107. Telegram From the Department of State to the Embassy in Czechoslovakia1

148769. Subject: (C) Protest to Czechoslovak Ambassador Over Arrests of Dissidents. Refs: A) Prague 1850; B) Prague 1819 (Notal).2

1. (C-entire text)

2. EUR Assistant Secretary Vest called on Czechoslovak Ambassador Johanes on June 8 to protest the May 29 arrest of Czechoslovak dissidents. HA Deputy Assistant Secretary Schneider and Czechoslovak Desk Officer were present. Following is a summary of the discussion.

3. Noting that he was speaking in the context of our efforts to improve bilateral relations, Vest cited the recent arrests and protested them as violations of the dissidents’ human rights and as inconsistent with the principles of the Helsinki Final Act. Vest said that, as publicity increases, these arrests will negatively affect congressional and public opinion and cannot help but have an adverse effect on bilateral relations.

4. Johanes said he was unaware of the arrests since local media had not yet carried anything about them, but he personally rejected the protest as constituting interference in Czechoslovakia’s internal affairs. Johanes said only a person who violates the law is imprisoned in Czechoslovakia and that the law and the courts are an internal [Page 316] affair. The Czechoslovak Government does not like interference in Czechoslovakia’s internal affairs. Johanes mentioned a number of letters he had recently received on behalf of a prisoner in Czechoslovakia serving a three-year sentence and wondered if this letter-writing campaign was not the concoction of persons interested in harming relations.

5. Vest noted that the signatories of the Final Act shared common objectives. When a country’s laws and practices conflict with these objectives, all signatories are properly concerned. Such conflicts in Czechoslovakia will entail certain consequences in the United States. The point is that the Czechoslovak Government must act with these consequences in mind.

6. Schneider supported Vest’s statement and added that the USG would be willing to examine closely any conflicts between its laws and practices and the Final Act which the Czechoslovak Government cared to raise.

7. Ambassador Johanes observed that none of the Charter 77 dissidents has been jailed for having signed the Charter or having exercised their right of free expression. If the Czechoslovak Government recently arrested some dissidents, they had violated the law.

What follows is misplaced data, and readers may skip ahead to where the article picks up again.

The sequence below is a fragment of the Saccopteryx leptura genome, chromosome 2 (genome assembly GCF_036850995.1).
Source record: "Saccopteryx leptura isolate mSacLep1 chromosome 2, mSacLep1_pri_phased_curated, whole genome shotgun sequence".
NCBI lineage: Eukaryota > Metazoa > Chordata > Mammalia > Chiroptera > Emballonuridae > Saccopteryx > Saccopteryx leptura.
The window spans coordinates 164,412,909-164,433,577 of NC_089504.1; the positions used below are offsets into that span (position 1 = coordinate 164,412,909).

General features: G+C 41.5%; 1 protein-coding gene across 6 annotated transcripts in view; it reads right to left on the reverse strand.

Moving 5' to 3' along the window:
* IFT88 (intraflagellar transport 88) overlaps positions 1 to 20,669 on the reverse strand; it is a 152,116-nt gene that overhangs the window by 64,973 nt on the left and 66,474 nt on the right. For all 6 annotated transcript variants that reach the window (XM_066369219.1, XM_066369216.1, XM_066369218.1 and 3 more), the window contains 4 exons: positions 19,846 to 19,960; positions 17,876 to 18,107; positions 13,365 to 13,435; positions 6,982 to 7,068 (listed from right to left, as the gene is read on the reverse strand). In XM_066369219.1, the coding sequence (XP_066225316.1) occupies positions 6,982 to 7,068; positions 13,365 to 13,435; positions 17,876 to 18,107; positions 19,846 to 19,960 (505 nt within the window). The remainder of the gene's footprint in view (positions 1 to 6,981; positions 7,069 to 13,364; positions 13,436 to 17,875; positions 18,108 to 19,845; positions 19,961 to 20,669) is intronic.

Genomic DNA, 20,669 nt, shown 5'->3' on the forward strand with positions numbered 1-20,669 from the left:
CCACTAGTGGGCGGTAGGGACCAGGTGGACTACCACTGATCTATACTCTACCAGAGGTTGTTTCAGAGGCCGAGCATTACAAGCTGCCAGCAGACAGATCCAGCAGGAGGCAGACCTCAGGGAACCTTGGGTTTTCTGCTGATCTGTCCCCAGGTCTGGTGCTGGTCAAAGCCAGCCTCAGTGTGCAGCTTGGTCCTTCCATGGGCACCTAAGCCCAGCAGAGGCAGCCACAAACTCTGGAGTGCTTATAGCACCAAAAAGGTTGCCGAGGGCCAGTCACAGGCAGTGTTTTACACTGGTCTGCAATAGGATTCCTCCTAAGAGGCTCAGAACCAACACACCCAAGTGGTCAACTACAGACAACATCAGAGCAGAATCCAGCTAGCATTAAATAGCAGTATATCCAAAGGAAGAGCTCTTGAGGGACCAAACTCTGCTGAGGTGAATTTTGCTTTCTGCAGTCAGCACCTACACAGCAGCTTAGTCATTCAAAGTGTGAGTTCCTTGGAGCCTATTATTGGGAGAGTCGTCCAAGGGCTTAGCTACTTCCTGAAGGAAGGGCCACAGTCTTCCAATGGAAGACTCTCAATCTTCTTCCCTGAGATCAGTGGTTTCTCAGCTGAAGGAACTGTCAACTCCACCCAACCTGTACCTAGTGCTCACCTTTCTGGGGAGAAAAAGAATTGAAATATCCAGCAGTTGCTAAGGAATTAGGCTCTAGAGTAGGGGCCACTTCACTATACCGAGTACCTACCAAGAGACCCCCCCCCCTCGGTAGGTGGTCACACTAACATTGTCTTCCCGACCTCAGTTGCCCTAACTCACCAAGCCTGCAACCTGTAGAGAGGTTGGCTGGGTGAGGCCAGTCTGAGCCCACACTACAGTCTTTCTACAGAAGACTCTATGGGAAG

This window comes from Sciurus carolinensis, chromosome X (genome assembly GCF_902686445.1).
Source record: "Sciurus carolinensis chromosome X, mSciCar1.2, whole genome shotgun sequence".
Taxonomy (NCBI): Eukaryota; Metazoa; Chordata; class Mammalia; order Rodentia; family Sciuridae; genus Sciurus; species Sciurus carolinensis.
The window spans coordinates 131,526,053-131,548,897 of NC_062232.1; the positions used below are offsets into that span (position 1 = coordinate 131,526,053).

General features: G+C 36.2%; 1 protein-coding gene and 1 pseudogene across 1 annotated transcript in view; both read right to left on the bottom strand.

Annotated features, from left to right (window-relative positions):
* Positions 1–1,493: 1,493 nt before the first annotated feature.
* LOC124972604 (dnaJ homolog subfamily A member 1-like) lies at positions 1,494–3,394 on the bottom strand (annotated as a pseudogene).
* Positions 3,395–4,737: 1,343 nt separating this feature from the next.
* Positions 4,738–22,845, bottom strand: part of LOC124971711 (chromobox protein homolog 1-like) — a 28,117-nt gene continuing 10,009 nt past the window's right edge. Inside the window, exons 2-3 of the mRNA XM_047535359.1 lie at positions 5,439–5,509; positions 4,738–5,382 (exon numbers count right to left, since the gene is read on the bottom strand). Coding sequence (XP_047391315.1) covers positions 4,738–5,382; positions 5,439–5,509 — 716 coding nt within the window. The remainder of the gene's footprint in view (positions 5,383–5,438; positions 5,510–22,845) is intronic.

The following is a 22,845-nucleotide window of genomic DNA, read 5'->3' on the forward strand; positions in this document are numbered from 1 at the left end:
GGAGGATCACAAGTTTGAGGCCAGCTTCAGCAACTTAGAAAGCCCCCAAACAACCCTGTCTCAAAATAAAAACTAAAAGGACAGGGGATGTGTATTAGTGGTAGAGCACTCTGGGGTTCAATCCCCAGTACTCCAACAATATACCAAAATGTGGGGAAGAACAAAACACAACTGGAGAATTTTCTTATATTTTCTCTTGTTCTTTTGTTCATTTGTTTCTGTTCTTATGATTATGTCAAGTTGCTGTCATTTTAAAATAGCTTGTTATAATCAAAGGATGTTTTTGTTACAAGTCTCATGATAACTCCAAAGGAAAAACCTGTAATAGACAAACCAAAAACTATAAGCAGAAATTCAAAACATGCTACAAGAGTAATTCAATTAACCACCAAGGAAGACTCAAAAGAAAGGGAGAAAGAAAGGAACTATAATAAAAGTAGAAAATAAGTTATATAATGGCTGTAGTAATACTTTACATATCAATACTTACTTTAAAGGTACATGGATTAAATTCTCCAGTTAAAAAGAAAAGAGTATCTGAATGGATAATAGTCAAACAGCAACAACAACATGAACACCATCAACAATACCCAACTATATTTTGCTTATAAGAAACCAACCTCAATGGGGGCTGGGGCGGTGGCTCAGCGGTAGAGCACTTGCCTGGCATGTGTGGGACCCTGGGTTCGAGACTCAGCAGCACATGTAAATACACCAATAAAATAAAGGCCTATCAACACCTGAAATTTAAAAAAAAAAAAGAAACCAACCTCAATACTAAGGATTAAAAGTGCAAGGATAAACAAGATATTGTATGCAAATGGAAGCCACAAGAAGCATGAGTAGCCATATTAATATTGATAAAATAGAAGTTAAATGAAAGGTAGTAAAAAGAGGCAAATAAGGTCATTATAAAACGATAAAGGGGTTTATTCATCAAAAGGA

8. Johanes said that the Final Act also provided for free trade, yet the US had not yet extended MFN tariff status to Czechoslovakia. The Final Act was intended to dispose of the remnants of World War II, yet the US still refused to return Czechoslovakia’s gold. Johanes added that the US Government maintains relations with many countries around the world which have poor human rights records, in many cases much worse than Czechoslovakia’s.

9. In response to Vest’s request, Johanes said he would inform the Czechoslovak Government of our protest and inquire about the arrests.

10. Action requested: The Ambassador should make an approach along the lines of the above to the Ministry of Foreign Affairs.3

  1. Source: National Archives, RG 59, Central Foreign Policy File, D790262–0653. Confidential; Immediate. Drafted by Glenn; cleared by Schneider and Schmidt; approved by Vest. Sent for information to Belgrade, East Berlin, Bonn, Budapest, Moscow, Sofia, Vienna, Warsaw, Bucharest, Munich, and USNATO. In telegram 1724 from Prague, May 31, the Embassy reported the arrests of several prominent Charter 77 members, possibly preemptive to the Papal visit to Poland. (National Archives, RG 59, Central Foreign Policy File, D790245–1053) Following the arrests, the Department of State’s Bureau of European Affairs tried to hold off any official protests pushed for by the Department’s Bureau of Human Rights and Humanitarian Affairs, in the hope that dissidents would be released shortly after the end of the Papal visit. When formal charges were brought against the majority of dissidents arrested, the Department moved ahead with formal protests. (Telegram 140848 to Prague, June 1; National Archives, RG 59, Central Foreign Policy File, D790249–0810)
  2. In telegram 1819 from Prague, June 6, the Embassy reported the arrests of dissidents as “the GOC’s most serious action against individuals connected with the Charter 77 movement since the beginning” and “a palpable change for the worse in the GOC’s already deplorable policy toward dissidents.” (National Archives, RG 59, Central Foreign Policy File, D790257–0002) In telegram 1850 from Prague, June 8, the Embassy reported that all arrested individuals were connected with the Committee for the Defense of the Unjustly Persecuted (CDUP), an offshoot of Charter 77, and that of the 16 people arrested 6 were released shortly after, while 10 remained in detention and faced charges. (National Archives, RG 59, Central Foreign Policy File, D790259–0925)
  3. Ambassador Meehan delivered the démarche to Jablonsky on June 13. Describing the meeting as “frank and brisk,” Meehan reported that Jablonsky began their discussions by rejecting Vest’s démarche to Ambassador Johanes, describing it as “an unsubstantiated attack and gross interference in [Czechoslovak] internal affairs.” Meehan reported that he stressed that “human rights is a key feature of our foreign policy and a matter of great concern to Congress and the public.” (Telegram 1958 from Prague, June 15; National Archives, RG 59, Central Foreign Policy File, D790270–0556)